The most common way of opening the frame is asymmetric weakness that affects only one of the hands or legs. The weakness in the hands usually be noticed by the fact that the patient has difficulty in handling objects, such as, for example, a glass. Difficulty performing tasks that require a finer coordination, such as buttoning a button or put the key in the keyhole, are also common. The weakness in the lower limbs often is characterized by difficulty or feeling that there is something weird time to walk or run. At first, the symptoms of ALS may be subtle, causing the patient delay in seeking medical help.

With the progression of the disease, the symptoms started is localized tend to be spread more body muscles. The patient begins to show symptoms of the first and second motor neuron injury, which can be identified through the neurologic examination. For example, muscle rigidity, loss of coordination, and increased reflexes (identified by the famous hammer test knee) are the first signs of motor neuron disease. Have weakness, muscle atrophy, loss of reflexes, the myofasciculations and cramps are symptoms of the second motor neuron injury.

Attention, do not be alarmed because cramps and myofasciculations are common findings that can occur in anyone. The language myofasciculations, however, are typical of ALS.

In most cases, despite the difficulty of speaking, the intellectual part of the patient remains largely intact. He is fully aware of what is happening and understands the people around you. In about 15% of cases, however, a dementia may develop with the symptoms of ALS engines.

In advanced stages of the disease the patient becomes completely paralyzed. The involvement of the breathing muscles can arise early, but it is usually a sign of advanced disease. Respiratory complications end being the main cause of death of patients with amyotrophic lateral sclerosis.


No test or examination alone is able to establish the definitive diagnosis of amyotrophic lateral sclerosis. The diagnosis of ALS is based primarily on symptoms and signs observed by neurologic examination. The presence of both the first and second motor neuron signals is very suggestive.

Since the symptoms of ALS in the early stages can be similar to many other diseases, the neurologist often request additional tests to rule out differential diagnoses. One of these tests is electromyography, a test that can determine whether the origin of the muscle weakness is the muscle itself or some disease and nerve. The doctor may also order an MRI to capture detailed images of the brain and spinal cord to rule out other causes of neurological diseases such as tumors, stroke, infections, disc hernia, etc.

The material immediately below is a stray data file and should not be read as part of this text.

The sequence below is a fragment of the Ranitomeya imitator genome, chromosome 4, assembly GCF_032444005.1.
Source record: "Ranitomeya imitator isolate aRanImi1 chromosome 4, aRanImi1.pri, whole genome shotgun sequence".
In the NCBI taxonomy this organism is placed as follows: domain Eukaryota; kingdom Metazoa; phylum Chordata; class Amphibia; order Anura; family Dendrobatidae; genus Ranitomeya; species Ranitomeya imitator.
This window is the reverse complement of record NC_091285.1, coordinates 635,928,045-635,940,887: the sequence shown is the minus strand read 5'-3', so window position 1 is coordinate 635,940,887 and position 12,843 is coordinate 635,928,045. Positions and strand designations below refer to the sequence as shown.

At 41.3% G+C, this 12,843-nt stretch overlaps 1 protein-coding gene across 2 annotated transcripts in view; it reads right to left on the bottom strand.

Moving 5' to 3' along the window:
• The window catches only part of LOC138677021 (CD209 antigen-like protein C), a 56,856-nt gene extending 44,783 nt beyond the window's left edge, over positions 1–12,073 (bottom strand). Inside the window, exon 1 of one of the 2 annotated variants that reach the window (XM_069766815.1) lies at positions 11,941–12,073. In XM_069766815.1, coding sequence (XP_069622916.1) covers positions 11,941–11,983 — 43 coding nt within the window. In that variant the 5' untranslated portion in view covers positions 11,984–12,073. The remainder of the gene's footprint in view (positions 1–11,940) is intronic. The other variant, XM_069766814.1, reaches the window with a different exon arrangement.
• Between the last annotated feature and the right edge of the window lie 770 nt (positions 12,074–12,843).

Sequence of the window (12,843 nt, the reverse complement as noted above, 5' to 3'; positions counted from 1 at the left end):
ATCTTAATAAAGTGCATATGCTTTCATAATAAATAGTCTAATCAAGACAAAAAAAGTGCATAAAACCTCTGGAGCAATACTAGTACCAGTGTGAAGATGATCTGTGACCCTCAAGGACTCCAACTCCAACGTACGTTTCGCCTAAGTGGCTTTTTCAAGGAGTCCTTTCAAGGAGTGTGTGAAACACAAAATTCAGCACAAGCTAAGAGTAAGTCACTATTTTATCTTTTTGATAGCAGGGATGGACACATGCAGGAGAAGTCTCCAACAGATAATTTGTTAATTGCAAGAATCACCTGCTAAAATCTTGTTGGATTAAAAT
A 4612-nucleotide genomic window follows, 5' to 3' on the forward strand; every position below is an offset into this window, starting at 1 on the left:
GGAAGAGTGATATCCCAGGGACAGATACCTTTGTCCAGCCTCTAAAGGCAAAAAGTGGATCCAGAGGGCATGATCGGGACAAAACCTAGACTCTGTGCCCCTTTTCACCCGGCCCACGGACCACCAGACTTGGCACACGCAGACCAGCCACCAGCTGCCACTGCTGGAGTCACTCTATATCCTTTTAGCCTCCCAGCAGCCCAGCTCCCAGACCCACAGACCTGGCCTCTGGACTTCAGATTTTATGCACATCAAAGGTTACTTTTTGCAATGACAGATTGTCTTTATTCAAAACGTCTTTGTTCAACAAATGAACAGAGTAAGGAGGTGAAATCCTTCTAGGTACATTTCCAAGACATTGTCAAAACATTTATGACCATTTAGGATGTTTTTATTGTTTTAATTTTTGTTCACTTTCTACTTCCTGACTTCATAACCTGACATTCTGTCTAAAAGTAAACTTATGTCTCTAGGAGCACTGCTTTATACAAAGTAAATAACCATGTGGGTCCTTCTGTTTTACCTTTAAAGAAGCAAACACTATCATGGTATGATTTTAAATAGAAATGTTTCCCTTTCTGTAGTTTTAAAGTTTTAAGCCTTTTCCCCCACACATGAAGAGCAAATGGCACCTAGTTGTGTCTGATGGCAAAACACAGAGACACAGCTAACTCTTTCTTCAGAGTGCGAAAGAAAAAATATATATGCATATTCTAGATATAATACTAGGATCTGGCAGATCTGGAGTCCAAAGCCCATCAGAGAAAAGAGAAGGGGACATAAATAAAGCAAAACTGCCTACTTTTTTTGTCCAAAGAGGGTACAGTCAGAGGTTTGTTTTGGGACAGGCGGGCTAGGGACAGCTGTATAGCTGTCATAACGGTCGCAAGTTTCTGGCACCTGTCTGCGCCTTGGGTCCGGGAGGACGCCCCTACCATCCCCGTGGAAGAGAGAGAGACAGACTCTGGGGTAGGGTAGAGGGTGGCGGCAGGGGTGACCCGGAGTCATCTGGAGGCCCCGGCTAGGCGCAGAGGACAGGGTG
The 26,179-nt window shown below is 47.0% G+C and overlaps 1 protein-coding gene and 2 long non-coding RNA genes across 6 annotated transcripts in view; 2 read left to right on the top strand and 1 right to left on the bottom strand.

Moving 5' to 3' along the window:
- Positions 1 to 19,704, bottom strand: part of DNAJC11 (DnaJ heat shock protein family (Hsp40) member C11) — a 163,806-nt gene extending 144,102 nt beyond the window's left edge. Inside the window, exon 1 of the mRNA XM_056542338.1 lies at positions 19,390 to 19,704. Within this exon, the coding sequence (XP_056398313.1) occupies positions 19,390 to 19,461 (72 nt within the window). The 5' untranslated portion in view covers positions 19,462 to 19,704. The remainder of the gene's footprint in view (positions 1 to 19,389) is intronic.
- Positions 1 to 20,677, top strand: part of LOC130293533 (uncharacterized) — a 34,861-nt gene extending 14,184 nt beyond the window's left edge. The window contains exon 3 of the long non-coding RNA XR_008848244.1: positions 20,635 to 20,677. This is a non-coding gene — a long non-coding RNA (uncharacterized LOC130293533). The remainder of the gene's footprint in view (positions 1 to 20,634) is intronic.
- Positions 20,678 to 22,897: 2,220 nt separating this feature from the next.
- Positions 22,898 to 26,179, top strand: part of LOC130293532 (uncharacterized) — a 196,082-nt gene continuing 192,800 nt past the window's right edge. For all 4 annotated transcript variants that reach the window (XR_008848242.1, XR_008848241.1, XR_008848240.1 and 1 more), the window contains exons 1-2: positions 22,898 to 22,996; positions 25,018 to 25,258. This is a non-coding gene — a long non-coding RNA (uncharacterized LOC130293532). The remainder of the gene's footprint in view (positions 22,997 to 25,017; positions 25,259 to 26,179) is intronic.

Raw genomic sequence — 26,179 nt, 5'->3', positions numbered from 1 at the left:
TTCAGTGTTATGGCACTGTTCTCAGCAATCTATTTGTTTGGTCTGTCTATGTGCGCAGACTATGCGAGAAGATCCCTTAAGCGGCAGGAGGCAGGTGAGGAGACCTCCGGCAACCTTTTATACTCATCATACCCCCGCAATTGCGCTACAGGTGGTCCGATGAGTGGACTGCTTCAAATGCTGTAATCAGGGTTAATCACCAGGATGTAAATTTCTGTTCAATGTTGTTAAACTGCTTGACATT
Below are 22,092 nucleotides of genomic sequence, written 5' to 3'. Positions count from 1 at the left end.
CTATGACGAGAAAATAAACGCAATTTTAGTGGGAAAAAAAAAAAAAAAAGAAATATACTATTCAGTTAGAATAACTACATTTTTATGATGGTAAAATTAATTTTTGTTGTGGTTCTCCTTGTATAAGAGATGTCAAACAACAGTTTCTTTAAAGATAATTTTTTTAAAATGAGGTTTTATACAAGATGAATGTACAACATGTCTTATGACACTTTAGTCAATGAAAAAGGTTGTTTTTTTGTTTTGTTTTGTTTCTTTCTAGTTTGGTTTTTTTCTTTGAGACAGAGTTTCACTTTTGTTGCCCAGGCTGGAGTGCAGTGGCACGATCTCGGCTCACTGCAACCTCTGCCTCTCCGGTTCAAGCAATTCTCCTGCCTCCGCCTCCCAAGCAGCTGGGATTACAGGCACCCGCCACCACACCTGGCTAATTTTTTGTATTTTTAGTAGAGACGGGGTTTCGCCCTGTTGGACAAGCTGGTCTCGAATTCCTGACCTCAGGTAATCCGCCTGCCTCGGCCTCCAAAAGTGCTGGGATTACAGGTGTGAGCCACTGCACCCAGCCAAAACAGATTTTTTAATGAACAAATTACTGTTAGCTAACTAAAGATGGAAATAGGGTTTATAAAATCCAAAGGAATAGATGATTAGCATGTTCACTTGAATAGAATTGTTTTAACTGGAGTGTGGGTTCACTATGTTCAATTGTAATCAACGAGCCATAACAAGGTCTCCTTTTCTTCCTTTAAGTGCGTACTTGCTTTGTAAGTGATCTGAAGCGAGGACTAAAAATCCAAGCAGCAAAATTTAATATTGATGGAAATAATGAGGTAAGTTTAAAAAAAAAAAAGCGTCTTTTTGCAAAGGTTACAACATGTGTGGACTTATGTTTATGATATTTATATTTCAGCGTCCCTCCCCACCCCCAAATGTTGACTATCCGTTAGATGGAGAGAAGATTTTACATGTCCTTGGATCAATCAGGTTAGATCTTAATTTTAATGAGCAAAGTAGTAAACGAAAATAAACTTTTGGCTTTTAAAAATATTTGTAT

Unfortunately, there is no cure for ALS. The treatment, therefore, aims to slow the progression of the disease, preventing its complications and improve quality of life. Physiotherapy, psychological support, speech therapist and nutrition are essential to atigir these goals.

In patients with difficulty breathing, portable fans, called non-invasive positive pressure ventilation can be used to help the patient breathe more effectively. At first, the device can be worn during sleep, and as the disease progresses throughout the day.

In patients who now have difficulty feeding because of inability to swallow food, percutaneous gastrostomy is one of the options. This treatment consists of placing a tube through the skin directly into the stomach, becoming this the route of administration of food.

The patient's survival time depends largely on the possibility of his having access to all this medical apparatus, including the help of many health professionals.

Remedies for amyotrophic lateral sclerosis

There's only market a single drug approved for the treatment of ALS. Riluzole, sold under the trade name Rilutek is the only drug shown to increase the life span of patients with amyotrophic lateral sclerosis. However, it is not a miracle drug, the gain of survival is small, about 6 months to 1 year, on average.